Tractor Safety Checklist
Whether you are learning to drive a tractor for the first time or simply need a refresher, safe operation is critical to prevent serious injury. These are the best practices you should follow to avoid common tractor safety hazards.
Preparation and Maintenance
Before getting on your tractor, thoroughly study the operator’s manual. Understand how it works and familiarize yourself with the existing safety mechanisms. Keep your tractor in good condition by following recommended maintenance. Avoid using your tractor when it needs repair.
Make sure guards and shields are in good condition before operating your tractor. Replace loose, cracked, broken or missing shields and guards before driving the tractor. It’s especially important to check the master power take-off (PTO) shield, which has the estimated strength of 500 individuals.
Check the fluid levels and make sure brakes are correctly adjusted. Otherwise, you may find yourself unable to stop the tractor when you critically need to do so.
Inflate tires to the recommended pressure as indicated in the operating manual and reinflate as needed. Replace tires that are punctured, cracked or damaged.
Make sure all the tractor’s lights are working correctly, including brake lights, flashers and headlights. You are required to have one red taillight that is visible from at least 500 feet at all times as well as two forward-facing headlights. If you take your tractor on the open road, you must also have working flashers: either white or amber at the front of the vehicle and either red or amber at the rear.
When you need to refuel your tractor, wait until the engine is cool. Never add fuel while the engine is running and do not add water to the radiator of a hot tractor. This could result in a serious burn injury.
Wear the right clothes when driving your tractor. Avoid dangling or loose garments that could get caught in the vehicle’s mechanisms. Wear safety goggles, work gloves and heavy shoes or boots with a non-skid sole.
When it’s time to start the engine, do so in open air. Do not start your tractor in an enclosed place like a shed or barn; this could result in carbon monoxide poisoning.
If you’re traveling a fair distance, secure safety equipment to your tractor so you’ll be prepared in an emergency. A basic kit should include a small tool kit, first aid kit, flares and a fire extinguisher.
Choose a tractor that is outfitted with a rollover protection system (ROPS). According to the Occupational Safety and Health Act (OSHA), ROPS must be included in all tractors made after 1975. This structure usually consists of two or four posts integrated with the cab or tractor frame.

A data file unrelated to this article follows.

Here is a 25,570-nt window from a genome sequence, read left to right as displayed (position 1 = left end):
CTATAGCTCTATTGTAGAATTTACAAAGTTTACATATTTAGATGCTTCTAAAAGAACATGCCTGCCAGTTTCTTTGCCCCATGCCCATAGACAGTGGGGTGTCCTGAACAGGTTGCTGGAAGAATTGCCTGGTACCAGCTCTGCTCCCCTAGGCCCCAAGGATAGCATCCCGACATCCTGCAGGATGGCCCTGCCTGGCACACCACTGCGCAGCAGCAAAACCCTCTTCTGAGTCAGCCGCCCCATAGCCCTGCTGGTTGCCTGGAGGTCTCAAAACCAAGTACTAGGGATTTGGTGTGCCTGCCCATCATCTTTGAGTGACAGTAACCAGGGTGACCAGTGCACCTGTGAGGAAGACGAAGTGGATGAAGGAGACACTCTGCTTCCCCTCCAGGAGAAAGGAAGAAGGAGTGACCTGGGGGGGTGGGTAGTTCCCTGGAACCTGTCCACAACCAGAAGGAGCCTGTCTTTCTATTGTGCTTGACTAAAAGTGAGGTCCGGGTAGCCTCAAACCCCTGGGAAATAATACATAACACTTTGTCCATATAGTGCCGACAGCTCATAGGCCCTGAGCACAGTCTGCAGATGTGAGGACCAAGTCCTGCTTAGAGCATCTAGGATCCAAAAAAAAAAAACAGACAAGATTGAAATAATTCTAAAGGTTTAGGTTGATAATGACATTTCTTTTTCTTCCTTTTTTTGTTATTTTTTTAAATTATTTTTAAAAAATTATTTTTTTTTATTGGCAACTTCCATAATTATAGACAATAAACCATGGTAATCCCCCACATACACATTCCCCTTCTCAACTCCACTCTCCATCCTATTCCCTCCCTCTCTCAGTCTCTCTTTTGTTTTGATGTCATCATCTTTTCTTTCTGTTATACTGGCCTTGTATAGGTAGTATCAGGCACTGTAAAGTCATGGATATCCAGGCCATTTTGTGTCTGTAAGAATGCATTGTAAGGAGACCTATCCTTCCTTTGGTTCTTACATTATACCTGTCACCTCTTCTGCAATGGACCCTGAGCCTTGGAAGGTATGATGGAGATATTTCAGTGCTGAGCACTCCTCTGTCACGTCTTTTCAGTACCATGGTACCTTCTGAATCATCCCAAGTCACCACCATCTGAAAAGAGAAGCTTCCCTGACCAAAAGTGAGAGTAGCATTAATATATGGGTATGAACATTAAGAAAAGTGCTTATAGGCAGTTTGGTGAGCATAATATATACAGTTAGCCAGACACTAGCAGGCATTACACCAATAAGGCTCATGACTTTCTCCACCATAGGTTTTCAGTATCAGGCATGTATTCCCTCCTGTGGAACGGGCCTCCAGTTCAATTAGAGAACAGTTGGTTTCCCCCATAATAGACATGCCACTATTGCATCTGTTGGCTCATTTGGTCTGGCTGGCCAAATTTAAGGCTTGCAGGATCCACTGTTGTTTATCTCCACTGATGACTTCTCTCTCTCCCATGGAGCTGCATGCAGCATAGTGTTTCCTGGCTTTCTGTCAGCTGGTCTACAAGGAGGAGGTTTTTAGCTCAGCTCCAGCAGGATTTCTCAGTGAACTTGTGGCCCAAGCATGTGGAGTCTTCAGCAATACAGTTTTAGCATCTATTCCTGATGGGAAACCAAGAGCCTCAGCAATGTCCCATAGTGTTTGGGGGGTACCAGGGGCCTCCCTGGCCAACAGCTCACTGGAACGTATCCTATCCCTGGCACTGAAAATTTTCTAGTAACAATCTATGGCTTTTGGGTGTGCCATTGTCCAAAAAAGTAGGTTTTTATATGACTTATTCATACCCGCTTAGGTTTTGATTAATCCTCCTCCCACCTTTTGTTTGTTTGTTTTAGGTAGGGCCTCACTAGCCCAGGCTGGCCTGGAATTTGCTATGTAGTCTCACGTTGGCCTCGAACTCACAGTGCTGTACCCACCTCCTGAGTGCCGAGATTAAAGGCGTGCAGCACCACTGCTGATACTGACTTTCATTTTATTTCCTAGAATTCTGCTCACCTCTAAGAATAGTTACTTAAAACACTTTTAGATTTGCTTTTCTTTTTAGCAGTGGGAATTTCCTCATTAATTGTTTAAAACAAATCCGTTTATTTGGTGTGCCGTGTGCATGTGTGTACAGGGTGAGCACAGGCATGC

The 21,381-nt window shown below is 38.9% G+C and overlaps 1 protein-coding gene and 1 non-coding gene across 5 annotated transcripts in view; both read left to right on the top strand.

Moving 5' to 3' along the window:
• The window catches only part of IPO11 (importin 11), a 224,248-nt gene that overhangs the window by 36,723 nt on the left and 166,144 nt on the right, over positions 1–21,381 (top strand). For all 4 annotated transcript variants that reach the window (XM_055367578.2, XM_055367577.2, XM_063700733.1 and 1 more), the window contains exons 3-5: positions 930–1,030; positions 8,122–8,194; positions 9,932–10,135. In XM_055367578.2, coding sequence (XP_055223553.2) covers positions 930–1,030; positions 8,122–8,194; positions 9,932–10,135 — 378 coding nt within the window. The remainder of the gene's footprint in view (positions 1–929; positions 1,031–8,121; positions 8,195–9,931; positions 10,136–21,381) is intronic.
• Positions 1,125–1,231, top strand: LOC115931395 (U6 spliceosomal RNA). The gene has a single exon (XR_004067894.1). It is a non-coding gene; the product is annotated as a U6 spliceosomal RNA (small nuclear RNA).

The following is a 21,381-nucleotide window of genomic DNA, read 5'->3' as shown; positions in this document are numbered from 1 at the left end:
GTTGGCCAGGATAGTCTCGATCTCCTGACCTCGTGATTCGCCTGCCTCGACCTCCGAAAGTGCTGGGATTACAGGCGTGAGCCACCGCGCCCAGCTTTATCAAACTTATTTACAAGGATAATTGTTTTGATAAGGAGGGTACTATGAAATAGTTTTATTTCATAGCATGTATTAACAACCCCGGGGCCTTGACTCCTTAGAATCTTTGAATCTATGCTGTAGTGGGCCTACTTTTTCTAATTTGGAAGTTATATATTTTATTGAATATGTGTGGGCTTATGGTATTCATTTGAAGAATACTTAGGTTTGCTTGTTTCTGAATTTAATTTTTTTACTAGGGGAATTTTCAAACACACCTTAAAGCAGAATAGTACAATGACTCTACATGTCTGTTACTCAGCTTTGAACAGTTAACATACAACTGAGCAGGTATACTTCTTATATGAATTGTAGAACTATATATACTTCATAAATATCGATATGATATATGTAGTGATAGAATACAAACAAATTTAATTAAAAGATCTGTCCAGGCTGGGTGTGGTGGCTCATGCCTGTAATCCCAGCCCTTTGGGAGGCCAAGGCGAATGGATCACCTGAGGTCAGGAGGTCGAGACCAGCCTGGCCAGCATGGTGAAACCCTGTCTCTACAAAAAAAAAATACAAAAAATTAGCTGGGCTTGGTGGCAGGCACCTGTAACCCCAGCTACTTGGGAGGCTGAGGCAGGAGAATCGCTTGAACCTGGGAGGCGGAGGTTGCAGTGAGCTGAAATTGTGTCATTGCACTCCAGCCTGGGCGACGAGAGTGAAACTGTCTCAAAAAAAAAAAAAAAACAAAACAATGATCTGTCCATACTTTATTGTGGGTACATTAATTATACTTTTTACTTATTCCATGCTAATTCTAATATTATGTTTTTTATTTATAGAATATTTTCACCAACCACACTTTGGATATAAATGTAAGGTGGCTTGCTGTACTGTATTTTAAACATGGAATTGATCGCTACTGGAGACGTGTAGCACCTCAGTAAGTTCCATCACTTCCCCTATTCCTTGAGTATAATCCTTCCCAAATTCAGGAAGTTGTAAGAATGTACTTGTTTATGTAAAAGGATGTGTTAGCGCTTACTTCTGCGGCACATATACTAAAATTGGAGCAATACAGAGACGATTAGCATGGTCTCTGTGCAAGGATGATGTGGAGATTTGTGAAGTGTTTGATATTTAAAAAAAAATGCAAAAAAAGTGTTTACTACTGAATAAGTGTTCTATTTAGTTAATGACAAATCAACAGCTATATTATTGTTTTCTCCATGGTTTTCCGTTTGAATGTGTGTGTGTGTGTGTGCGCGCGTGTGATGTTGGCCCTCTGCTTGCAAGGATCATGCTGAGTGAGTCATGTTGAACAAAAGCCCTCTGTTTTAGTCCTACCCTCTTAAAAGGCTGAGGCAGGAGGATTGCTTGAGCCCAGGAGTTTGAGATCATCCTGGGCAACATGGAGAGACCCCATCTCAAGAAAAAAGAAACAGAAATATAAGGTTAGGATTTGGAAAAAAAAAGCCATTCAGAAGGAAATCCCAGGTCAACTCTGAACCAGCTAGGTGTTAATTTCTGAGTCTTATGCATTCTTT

When you drive this type of vehicle, always wear your seatbelt. Do not ride with passengers unless your tractor has an extra seat with its own safety belt.
Most modern tractors have a mechanism that prevents the operator from starting the tractor from the ground, then jumping on when it’s running. This practice can lead to dangerous rollover accidents. Always sit in your seat securely before starting the engine. If your tractor is not outfitted with this type of safety switch, you can purchase an aftermarket version.
When you stop your tractor, make sure the brakes are set securely. Ideally, choose a model with a park lock function.
Modern tractors are also designed with safety decals. Clean these areas with soap and water so the information is clearly visible. Damaged or missing signs should be replaced with new legible versions.
Drive at a safe speed, especially on unfamiliar terrain and on rocky, muddy or slick surfaces. Avoid areas with uneven surfaces, bumps and potholes. Steer around protruding roots, stumps and debris. Slow down when you approach turns and slopes. Do not drive your tractor on the highway.
Never leave your tractor with its engine running or jump off the vehicle while it is in motion. A runaway tractor is a serious safety hazard.
Bypass starting is a dangerous practice that involves bypassing safety switches by touching a screwdriver to the motor terminals to start the engine. If this occurs when the tractor is running, you could be pulled down by the drive wheel and run over by the vehicle.
Hitching and Hauling
When pulling cargo, use only the hitch points specified in your tractor’s operating manual. Keep hitches low on the drawbar to keep your tractor from overturning, a major contributor to operator injury and fatality.
When considering tractor safety, think of your vehicle as a tool and not a toy. It should be used only to complete the work at hand and not as general transportation. Children can be seriously injured or killed and should never operate, play with or ride on a tractor even with adult supervision.
Clarion Safety Systems can promote safe operation of your tractor with our high-quality signs and decals. Contact us today to learn more about our products or design your own tractor safety decal with our easy-to-use online product customizers .